Gov. Jon Corzine is outspending his Republican opponent by a 3-1 margin in his bid for re-election to a second term, but he's still spending less than he did when he ran four years ago.
Maurice Carroll, who runs the Quinnipiac University poll, doesn't read much into that.
"Whatever they tell him he'll have to spend, he'll spend. Which I guess is good for the economy. It pays for a lot of consultants, television stations are getting rich," he said.
Corzine has raised and spend $16.8 million so far – a bit down from the $20.1 million he raised and $18.6 million he spent as of the same point in his last campaign.
That's complicated by one key difference. In a late September, 2005 Quinnipiac poll, Corzine led Douglas Forrester by four points. Now, in the latest Quinnipiac poll, he trails Republican Christopher Christie by four.
But Corzine faced an opponent with more cash in Forrester, a wealthy businessman who opted not to take part in the public financing program and ultimately spent almost $20 million of his own money in the general election. By contrast, Christie's spending is capped at $10.9 million because he's taking part in the public financing program.
Carroll's polls show Corzine succeeding in tarnishing Christie's image, but Corzine's approval and favorability ratings have remained mired in the 38%-42% range. He doesn't think that Corzine is concerned with boosting those numbers.
"It's just like with all you reporters. The only number he's really interested in is the basic head to head. And in that, Corzine's doing better than he has in quite a while," Carroll said.
Washington, DC-based political analyst Stuart Rothenberg said he was surprised that Corzine was not spending more than he did in previous races, since he's been behind in 44 out of the last 45 polls independent public opinion polls.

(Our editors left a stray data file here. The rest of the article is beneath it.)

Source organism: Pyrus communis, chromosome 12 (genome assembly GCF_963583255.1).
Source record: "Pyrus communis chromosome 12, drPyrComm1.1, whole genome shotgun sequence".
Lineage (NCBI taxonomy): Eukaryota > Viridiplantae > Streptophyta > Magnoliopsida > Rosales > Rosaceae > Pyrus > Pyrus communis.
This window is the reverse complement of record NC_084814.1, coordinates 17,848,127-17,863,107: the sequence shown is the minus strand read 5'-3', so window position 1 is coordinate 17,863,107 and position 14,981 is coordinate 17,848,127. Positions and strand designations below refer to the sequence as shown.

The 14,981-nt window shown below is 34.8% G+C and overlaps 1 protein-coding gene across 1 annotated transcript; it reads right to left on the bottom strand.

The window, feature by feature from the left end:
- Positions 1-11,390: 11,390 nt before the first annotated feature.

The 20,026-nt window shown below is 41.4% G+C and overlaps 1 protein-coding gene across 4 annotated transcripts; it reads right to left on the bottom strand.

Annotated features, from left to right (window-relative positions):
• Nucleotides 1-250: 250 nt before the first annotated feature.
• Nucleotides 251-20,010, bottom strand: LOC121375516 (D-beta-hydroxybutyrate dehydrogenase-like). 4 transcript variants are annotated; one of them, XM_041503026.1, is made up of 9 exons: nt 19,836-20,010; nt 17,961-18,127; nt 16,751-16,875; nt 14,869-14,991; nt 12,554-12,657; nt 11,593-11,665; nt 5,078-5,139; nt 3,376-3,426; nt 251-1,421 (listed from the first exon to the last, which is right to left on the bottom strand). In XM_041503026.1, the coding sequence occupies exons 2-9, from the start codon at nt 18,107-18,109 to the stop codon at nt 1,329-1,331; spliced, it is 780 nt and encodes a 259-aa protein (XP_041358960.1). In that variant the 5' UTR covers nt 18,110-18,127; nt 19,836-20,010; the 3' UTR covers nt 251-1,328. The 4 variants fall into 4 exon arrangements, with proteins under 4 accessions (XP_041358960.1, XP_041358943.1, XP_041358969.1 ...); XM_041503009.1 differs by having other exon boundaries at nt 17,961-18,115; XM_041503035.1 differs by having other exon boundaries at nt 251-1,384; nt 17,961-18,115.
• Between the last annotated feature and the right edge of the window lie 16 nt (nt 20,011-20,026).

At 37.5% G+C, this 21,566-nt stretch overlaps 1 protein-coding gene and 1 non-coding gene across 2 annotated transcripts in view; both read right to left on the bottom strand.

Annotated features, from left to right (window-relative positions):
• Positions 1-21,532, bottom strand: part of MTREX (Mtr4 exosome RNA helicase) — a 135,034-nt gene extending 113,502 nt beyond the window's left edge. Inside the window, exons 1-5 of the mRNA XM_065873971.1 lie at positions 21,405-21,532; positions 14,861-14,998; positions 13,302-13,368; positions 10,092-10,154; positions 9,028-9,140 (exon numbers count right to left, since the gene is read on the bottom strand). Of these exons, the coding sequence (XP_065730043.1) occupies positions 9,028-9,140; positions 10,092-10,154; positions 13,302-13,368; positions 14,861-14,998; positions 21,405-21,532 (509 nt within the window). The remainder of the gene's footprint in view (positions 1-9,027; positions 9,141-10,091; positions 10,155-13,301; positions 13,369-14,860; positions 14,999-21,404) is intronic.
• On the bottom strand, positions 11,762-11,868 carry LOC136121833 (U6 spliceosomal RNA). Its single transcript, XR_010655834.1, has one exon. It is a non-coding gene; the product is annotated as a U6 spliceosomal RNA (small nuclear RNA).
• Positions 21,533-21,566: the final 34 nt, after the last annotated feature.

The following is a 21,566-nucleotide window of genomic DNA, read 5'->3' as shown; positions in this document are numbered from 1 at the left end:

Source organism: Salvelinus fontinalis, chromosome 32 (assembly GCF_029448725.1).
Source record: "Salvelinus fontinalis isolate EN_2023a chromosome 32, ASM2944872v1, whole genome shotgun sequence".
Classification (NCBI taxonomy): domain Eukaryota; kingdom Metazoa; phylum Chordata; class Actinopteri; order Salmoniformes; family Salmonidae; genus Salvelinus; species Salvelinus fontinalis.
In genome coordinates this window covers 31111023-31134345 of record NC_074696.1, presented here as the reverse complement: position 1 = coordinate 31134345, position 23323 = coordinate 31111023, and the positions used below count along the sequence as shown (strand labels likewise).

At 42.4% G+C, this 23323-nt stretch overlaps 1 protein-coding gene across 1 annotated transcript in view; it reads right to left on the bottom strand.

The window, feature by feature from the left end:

"Given all the numbers we were throwing around about how much Corzine would spend, having spent less than four years ago is something of a surprise," he said.
A July New York Times story said that Corzine, facing a "steep decline" in his net worth from $400 million to possibly $150 million, planned to spend less of his own money on this race – perhaps raising as much as $15 million from donors and spending $25 million of his own. That has not happened. Of the $16.8 million, $15.6 is from his own pocket, according to the Election Law Enforcement Commission (ELEC).
Rothenberg doubted that Corzine could boost his favorable or approval ratings even if he tried. Instead, he said, Corzine's plan is to bring down Christie's favorables and, with the unintentional help of independent Christopher Daggett pulling votes from Christie, squeak by in a three man race.
"I'm only being half sarcastic when I say maybe Corzine ought to spend money on behalf of Daggett," he said.
The Corzine camp, for its part, said that Corzine "will have more than enough resources to get his message out for Election Day."
Sean Darcy, a spokesman for Corzine, disputes that Christie is being substantially outspent.
"Christie's contention that this race is tight because of advertising ignores the fact that the [Republican Governors Association] has been pouring millions of dollars into New Jersey since before the primary to distort the Governor's record," he said. "The fact is that New Jersey residents are seeing what the people of Morris County saw when they had the opportunity to fire Christie from his position as Freeholder and immediately jumped on it."
The Republican Governor's Association has invested $4-6 million in New Jersey, depending on who you ask. One breakdown pegged their spending at just under $5 million on broadcast and just over $1 million on cable. Although the Democratic Governors Association has not spent any money here since they went after Christie during the Republican primary, other groups aligned with Corzine have spent money. The New Jersey Education Association (NJEA), which endorsed Corzine, just made a $500,000 ad buy, according to one source.